- Product Name:
- Geranyl acetate
- (2E)-3,7-Dimethyl-2,6-octadienyl acetate
- (E)-3,7-Dimethyl-2,6-octadien-1-yl acetate
- 2,6-Octadien-1-ol, 3,7-dimethyl-, acetate, trans-
- GERANYL ACETATE
- GERANYL ACETATE 60
- Product Categories:
- API | pharmaceutical intermediates
- Acyclic Monoterpenes
- Mol File:
Geranyl acetate Chemical Properties
- Melting point:
- Boiling point:
- 236-242 °C(lit.)
- 0.916 g/mL at 25 °C
- vapor density
- 6.8 (vs air)
- vapor pressure
- 0.07 mm Hg ( 20 °C)
- refractive index
- n20/D 1.462
- 2509 | GERANYL ACETATE
- Flash point:
- 220 °F
- storage temp.
- Chloroform (Slightly), Ethyl Acetate (Slightly), Methanol (Slightly)
- Specific Gravity
- at 100.00 %. floral rose lavender green waxy
- Odor Type
- Water Solubility
- <0.1 g/100 mL at 20 ºC
- JECFA Number
- 4.04 at 20℃
- CAS DataBase Reference
- 105-87-3(CAS DataBase Reference)
- NIST Chemistry Reference
- 2,6-Octadien-1-ol, 3,7-dimethyl-, acetate, (E)-(105-87-3)
- EPA Substance Registry System
- trans-Geraniol acetate (105-87-3)
- Hazard Codes
- Risk Statements
- Safety Statements
- UN1230 - class 3 - PG 2 - Methanol, solution
- WGK Germany
- Hazard Note
- HS Code
- Hazardous Substances Data
- 105-87-3(Hazardous Substances Data)
- The acute oral UD 50 value in rats was reported as 6.33 g/kg (Jenner, Hagan, Taylor, Cook & Fitzhugh, 1964).
Geranyl acetate Usage And Synthesis
Geranyl acetate, used in numerous essential oils, is one of the most important natural fragrances. It is a colorless organic liquid with a sweet fruity or citrus top-note aroma. It can be used in soaps, creams, and in food as a fragrant and flavoring agent, in over 60 flavors including rose, lavender, carrot, lemongrass, peach, citronella, and many more. It is a major constituent of lime oil, with great economic importance. In addition, its antifungal, anti-inflammatory, and antimicrobial effects have been investigated. It has been found safe for food use by the FDA.
Geranyl acetate is a monoterpene that has been found in C. sativa with diverse biological activities. It reduces compound action potential (CAP) peak amplitude in isolated frog sciatic nerves (IC50 = 0.51 mM). Geranyl acetate inhibits the radial growth of M. gypsum, T. vercossum, and C. tropicalis on solid media. It is sporicidal against B. subtilis when used at a concentration of 1% in an agar diffusion assay. Geranyl acetate inhibits growth of COLO 205 cells (IC50 = 30 μM) via induction of DNA damage, cell cycle arrest at the G2/M phase, and mitochondrial apoptosis.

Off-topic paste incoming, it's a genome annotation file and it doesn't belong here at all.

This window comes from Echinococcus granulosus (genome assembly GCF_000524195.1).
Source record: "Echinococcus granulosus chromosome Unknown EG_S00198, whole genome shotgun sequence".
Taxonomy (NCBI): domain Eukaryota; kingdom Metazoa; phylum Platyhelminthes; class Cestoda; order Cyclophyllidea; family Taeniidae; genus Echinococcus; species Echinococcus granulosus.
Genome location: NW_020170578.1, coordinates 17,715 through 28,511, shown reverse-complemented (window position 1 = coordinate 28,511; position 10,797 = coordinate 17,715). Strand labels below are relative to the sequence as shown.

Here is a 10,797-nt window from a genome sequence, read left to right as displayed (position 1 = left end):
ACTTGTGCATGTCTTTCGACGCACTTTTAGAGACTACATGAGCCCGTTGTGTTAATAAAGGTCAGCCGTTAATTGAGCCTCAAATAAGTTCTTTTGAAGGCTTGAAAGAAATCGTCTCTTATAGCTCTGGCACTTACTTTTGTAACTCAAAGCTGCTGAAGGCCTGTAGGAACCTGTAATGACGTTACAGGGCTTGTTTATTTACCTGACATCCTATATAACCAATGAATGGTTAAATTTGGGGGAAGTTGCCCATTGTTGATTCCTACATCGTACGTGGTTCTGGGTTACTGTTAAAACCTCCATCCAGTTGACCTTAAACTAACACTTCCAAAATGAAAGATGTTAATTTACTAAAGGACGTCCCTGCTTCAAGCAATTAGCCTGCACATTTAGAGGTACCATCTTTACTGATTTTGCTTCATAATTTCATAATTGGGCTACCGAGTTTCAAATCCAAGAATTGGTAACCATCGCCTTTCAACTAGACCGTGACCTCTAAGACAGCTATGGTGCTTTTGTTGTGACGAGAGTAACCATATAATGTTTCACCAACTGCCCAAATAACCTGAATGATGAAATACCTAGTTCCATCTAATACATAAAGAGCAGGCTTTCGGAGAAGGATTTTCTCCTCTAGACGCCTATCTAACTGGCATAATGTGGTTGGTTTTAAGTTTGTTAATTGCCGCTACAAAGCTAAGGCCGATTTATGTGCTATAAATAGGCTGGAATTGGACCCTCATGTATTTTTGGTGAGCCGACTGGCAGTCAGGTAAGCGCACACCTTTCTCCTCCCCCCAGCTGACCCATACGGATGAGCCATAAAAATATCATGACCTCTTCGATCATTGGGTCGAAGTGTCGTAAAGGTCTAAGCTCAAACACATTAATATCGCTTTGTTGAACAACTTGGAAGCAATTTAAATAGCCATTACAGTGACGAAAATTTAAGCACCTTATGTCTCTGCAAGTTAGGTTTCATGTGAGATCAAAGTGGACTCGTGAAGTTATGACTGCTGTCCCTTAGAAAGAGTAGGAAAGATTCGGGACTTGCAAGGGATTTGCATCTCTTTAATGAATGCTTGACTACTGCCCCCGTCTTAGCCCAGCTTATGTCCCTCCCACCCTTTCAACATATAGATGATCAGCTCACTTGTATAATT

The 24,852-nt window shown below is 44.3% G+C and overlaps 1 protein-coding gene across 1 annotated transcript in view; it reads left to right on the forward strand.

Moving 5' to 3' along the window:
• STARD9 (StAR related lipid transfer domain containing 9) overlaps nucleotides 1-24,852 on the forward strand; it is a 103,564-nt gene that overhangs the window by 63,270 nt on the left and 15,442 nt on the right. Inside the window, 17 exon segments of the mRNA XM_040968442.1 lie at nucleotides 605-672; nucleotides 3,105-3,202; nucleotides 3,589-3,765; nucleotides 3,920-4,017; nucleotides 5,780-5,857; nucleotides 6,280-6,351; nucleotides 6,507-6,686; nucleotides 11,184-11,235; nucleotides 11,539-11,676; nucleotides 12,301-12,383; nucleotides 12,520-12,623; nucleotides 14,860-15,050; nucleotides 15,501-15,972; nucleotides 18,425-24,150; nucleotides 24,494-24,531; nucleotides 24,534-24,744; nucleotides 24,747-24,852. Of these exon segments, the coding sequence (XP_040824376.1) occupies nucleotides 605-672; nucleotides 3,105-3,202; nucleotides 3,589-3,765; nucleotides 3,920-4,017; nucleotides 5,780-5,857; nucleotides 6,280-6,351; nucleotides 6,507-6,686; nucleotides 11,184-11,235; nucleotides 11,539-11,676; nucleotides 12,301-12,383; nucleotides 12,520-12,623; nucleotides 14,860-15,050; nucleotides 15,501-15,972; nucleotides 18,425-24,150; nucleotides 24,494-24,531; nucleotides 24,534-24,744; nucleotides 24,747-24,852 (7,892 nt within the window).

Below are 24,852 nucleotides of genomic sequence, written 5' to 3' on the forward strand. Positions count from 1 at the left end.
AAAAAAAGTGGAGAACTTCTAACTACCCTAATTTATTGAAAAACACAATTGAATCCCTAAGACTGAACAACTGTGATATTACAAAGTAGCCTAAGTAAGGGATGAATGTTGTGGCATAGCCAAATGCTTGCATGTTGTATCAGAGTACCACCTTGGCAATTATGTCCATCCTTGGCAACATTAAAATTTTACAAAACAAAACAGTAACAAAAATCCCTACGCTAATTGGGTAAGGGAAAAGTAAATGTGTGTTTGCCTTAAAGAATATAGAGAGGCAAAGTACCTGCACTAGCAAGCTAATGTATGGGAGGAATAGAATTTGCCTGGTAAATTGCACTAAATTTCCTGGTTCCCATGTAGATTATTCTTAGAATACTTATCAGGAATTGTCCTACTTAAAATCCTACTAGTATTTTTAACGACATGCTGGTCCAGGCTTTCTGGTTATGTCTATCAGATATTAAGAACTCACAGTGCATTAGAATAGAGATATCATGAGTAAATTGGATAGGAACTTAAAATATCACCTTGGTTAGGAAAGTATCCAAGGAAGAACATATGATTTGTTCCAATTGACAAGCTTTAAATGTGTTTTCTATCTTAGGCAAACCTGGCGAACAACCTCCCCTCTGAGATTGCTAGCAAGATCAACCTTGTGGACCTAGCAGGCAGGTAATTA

Geranyl acetate has a pleasant, flowery odor reminiscent of rose lavender. It has a burning taste, initially somewhat bitter and then sweet. It is produced from geraniol by acetylation or by fractional distillation of essential oils in which it is present.
Geranyl acetate has a pleasant, fowery odor reminiscent of rose lavender It has a burning taste, initially somewhat bitter and then sweet.
Geranyl Acetate occurs in varying amounts in many essential oils: up to 60% in oils from Callitris and Eucalyptus species and up to 14% in palmarosa oil. A smaller amount occurs in, for example, geranium, citronella, petitgrain, and lavender oils. Geranyl acetate is a liquid with a fruity rose note, reminiscent of pear and slightly of lavender. It is used frequently in perfumery not only to create floral, fruity nuances (e.g., rose) but also for citrus and lavender notes. A small amount is added to fruit aromas for shading.
Clear, colorless liquid; odor of lavender. Soluble in alcohol and ether; insoluble in water and glycerol. Combustible.
Reported found in a large number of essential oils; Ceylon citronella, palmarose, lemongrass, petitgrain, neroi bigarade, geranium, coriander, lavender, carrot, sassafras, in various Callitris species (C verrucosa, C robusta, and others) and Eucalyptus species (E acervula, E urnigera, etc ) A 60% level has been reported in the essential oil of Eucalyptus macar- thuri and up to 50% in the essential oil of Orthodon citraliferum; also identifed in bitter orange essential oil and Cymbopogon citratus oil Also reported found in citrus peel oils and juices, black currants, pineapple, celery seed, cinnamon, ginger, pepper- mint oil, corn mint oil, nutmeg, mace, thymus, hop oil, beer, rum, grape wines, coffee, tea, passion fruit, tomato, almond, muscal grape, cardamom, coriander leaf and seed, tarragon, lovage, Ocimum basilicum, laurel, myrtle leaf and berry, rosemary, clary sage and calabash nutmeg
β-Geranyl Acetate is found in essential oils such as Moroccan commercial essential oils which has anti-oxidant, anti-inflammatory and anti-proliferative activities; and in Salvia scabiosifolia from Bulgaria.
ChEBI: A monoterpenoid that is the acetate ester derivative of geraniol.
From geraniol by acetylation or by fractional distillation of essential oils in which it is present.
Aroma threshold values
Detection: 9 to 460 ppb.
Taste threshold values
Taste characteristics at 20 ppm: green, foral, fruity with a citrus nuance.
Clear colorless liquid with an odor of lavender.
Air & Water Reactions
Insoluble in water.
Geranyl acetate should be protected from light. Geranyl acetate reacts with strong oxidizing agents.
Geranyl acetate is probably combustible.
Flammability and Explosibility
Mildly toxic by ingestion. A human skin irritant. Mutation data reported. Combustible liquid. When heated to decomposition it emits acrid smoke and irritating fumes. See also ESTERS.
Purify the fragrant smelling geranyl acetate by fractional distillation at as high a vacuum as possible. It is very soluble in EtOH but insoluble in H2O. [Beilstein 2 H 140, 2 I 65, 2 II 153, 2 III 299, 2 IV 204.]
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